Forum for Science, Industry and Business

Sponsored by:     3M 
Search our Site:

 

UI study: low-income women more likely to suffer from postpartum depression

21.02.2008
Poor women in Iowa are much more likely to suffer from postpartum depression than their wealthier counterparts, a new University of Iowa study shows.

In the study of 4,332 new mothers from four Iowa counties, UI psychologist Lisa Segre found that 40 percent of Iowa mothers with a household income less than $20,000 suffered from clinically significant postpartum depression. In contrast, only 13 percent of new mothers with a household income of $80,000 or more were considered clinically depressed.

The study was recently published in the journal Social Psychiatry and Psychiatric Epidemiology. The mothers completed the Inventory to Diagnose Depression and sociodemographic interviews in the late 1990s; on average, participants had given birth 4.6 months prior to the survey.

"Forty percent of Iowa's lowest-income mothers are facing the double burden of being depressed and being poor," said Segre, adjunct assistant professor and research scientist in psychology, a department in the College of Liberal Arts and Sciences.

"Women who are poor already have a lot of stress, ranging from poor living conditions to concerns about paying the bills. The birth of an infant can represent additional financial and emotional stress, and depression negatively impacts the woman's ability to cope with these already difficult circumstances."

In a second study on race and postpartum emotions in Iowa, Segre found that African-American mothers are more likely than white mothers to experience depressed moods immediately after giving birth, but Latina mothers are less likely to experience depressed moods.

The data came from the Iowa Barriers to Prenatal Care Project Survey, a project funded by the Iowa Department of Public Health and directed by Mary Losch at the University of Northern Iowa's Center for Social and Behavioral Research. The survey, given to mothers in the maternity wards of Iowa hospitals, asks whether they felt sad or miserable much of the time over the previous two weeks. The study, which included responses from 26,877 English-speaking mothers who completed the survey in 2001-02, was published in the Journal of Reproductive and Infant Psychology.

Segre explained: "Other research indicates that strong social support can serve as a buffer against postpartum depression, and that poor social support is a major predictor of postpartum depression. Past studies have also shown that Latina mothers tend to have more social support, while African-American women tend to have weaker support networks." Segre speculates that these ethnic differences in social support might account for racial differences in the rate of depressed moods during the postpartum period.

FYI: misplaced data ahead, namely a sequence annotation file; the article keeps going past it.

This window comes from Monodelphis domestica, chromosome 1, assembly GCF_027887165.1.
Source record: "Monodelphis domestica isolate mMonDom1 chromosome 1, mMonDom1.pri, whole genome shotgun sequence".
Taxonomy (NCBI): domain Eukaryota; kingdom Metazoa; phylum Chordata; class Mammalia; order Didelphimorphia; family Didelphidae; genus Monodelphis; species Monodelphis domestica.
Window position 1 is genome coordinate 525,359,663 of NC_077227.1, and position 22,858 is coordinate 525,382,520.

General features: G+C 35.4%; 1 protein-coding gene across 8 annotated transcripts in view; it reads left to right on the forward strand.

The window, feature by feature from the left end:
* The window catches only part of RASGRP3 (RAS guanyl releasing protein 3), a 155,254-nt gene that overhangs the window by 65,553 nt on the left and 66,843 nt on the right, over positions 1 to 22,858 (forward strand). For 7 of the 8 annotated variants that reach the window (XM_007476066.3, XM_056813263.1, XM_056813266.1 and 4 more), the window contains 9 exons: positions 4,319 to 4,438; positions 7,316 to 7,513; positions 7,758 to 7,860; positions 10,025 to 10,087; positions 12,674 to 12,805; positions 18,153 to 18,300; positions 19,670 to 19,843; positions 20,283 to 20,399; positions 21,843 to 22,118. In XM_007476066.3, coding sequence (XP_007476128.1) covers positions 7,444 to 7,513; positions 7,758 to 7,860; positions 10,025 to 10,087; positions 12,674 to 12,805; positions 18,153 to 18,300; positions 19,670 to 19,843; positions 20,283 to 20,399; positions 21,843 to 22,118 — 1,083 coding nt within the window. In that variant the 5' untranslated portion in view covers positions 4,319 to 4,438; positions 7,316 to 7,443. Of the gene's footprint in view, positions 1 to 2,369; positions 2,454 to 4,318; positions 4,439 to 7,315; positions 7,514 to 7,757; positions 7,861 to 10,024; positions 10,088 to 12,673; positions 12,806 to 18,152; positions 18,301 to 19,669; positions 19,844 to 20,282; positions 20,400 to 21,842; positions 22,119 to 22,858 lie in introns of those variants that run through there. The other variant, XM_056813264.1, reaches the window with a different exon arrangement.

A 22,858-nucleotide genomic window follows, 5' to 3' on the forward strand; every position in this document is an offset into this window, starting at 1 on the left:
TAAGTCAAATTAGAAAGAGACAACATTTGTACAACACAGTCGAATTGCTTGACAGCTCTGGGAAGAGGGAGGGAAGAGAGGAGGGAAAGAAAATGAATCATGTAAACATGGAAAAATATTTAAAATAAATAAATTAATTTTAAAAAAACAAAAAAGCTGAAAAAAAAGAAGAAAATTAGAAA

Considered together, the results of both studies highlight the increased risk of postpartum depression among low-income and African-American women, and the need for early identification programs. Segre and UI Psychology Professor Michael O'Hara, a co-author of the studies, are therefore taking their research to the next logical step by working to help mothers suffering from postpartum depression.

The professors partnered with Healthy Start in Des Moines -- a federally funded program that educates and supports families in areas with infant mortality rates above the national average -- to teach caseworkers and nurses to screen new mothers for depression. After Healthy Start began screening, social service agencies across the state wanted the professors' help implementing a screening process. In two years, Segre and O'Hara have trained 31 representatives to screen new mothers for depression; in turn, the representatives trained dozens more at their agencies.

Understanding that screening for depression is only the first step toward helping the mothers, Segre and O'Hara are also implementing and evaluating a new intervention for depressed mothers participating in the Des Moines Healthy Start program: "listening visits." The visits give mildly to moderately depressed mothers an opportunity to talk through problems with a caseworker or nurse. Modeled after the United Kingdom's "health visitors," the intervention allows mothers to work collaboratively with a professional they already know and trust, removing barriers to mental health treatment like cost, waiting lists, stigma or lack of providers, Segre said.

"A listening visitor is not a trained psychologist, but sometimes just having someone take the time to sit down and take a keen interest in what's going on with your life is enough," Segre said. "I'm not saying the listening visits are the cure-all, but for mild to moderate depression, they're a good start. And even if women need more treatment beyond the listening visits, our hope is that the listening visits will serve as an ice-breaker, helping women feel more comfortable with the idea of mental health treatment."